An object with a mass of #5 kg# is on a surface with a kinetic friction coefficient of # 4 #. How much force is necessary to accelerate the object horizontally at # 32 m/s^2#?

1 Answer
Dec 25, 2015

Answer:

Let us use the #2^"nd"# Newton law in order to get this.

Explanation:

According to Newton #2^"nd"# law, the total force made on a body (i.e. the sum of all forces) is proportional to its acceleration, in this way:

#F_"Total"= sum F = m a#

In our question, there are two forces:
- Our own force, which we are going to call #F_"ours"#.
- The friction force, which we are going to call #F_"fr"#.

Both forces must be summed up, although with opposite sign, because friction always acts against movement.

We know that friction force can be obtained by:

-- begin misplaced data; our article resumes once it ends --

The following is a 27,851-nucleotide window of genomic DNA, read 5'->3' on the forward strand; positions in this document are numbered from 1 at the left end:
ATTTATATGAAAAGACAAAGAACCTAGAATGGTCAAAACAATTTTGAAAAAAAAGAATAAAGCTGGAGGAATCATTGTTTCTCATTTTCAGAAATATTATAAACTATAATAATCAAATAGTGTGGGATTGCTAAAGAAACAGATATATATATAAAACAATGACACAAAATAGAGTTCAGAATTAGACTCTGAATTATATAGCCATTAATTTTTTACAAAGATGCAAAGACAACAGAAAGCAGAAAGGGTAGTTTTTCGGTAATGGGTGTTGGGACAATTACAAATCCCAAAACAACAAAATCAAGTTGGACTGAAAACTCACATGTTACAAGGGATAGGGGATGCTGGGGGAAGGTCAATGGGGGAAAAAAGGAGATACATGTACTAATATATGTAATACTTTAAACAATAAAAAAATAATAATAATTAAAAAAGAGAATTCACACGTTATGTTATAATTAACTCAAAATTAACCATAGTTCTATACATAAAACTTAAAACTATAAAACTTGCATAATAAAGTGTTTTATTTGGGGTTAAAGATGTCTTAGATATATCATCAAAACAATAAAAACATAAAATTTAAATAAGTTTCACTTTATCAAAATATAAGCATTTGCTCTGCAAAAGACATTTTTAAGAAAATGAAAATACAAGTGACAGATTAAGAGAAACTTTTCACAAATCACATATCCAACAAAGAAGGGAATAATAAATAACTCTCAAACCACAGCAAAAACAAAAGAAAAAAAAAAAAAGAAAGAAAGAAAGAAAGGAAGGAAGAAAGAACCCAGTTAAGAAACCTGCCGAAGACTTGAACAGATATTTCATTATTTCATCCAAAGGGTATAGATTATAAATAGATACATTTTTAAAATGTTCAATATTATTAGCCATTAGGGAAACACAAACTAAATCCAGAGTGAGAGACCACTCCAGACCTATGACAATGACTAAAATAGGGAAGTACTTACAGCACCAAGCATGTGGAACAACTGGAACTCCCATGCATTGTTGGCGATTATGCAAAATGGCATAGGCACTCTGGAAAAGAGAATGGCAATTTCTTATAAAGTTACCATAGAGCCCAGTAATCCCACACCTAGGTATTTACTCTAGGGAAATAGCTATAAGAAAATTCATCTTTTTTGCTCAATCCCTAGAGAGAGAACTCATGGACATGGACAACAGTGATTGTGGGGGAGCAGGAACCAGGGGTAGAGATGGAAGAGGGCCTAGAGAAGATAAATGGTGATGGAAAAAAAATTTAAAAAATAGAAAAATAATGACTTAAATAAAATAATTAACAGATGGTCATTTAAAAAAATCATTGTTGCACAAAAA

#F_"fr" = mu cdot N#

with #mu# being the kinetic friction coefficient, and #N# being the normal force (equals to the weigth of the body in our problem).
So:

#F_"fr" = mu cdot N = mu cdot p = mu cdot (m g) = 4 cdot (5 "kg" cdot 9.8 "m/s"^2) = 196 "N"#

Now that we know this, we can rewrite #2^"nd"# Newton law as:

#sum F = F_"ours" - F_"fr" = m a rightarrow#
#rightarrow F_"ours" = ma + F_"fr" = 5 "kg" cdot 32 "m/s"^2 + 196 "N" = 356 "N"#

So, we must make a force of 356 N in order to move our object with an acceleration of #32 "m/s"^2#.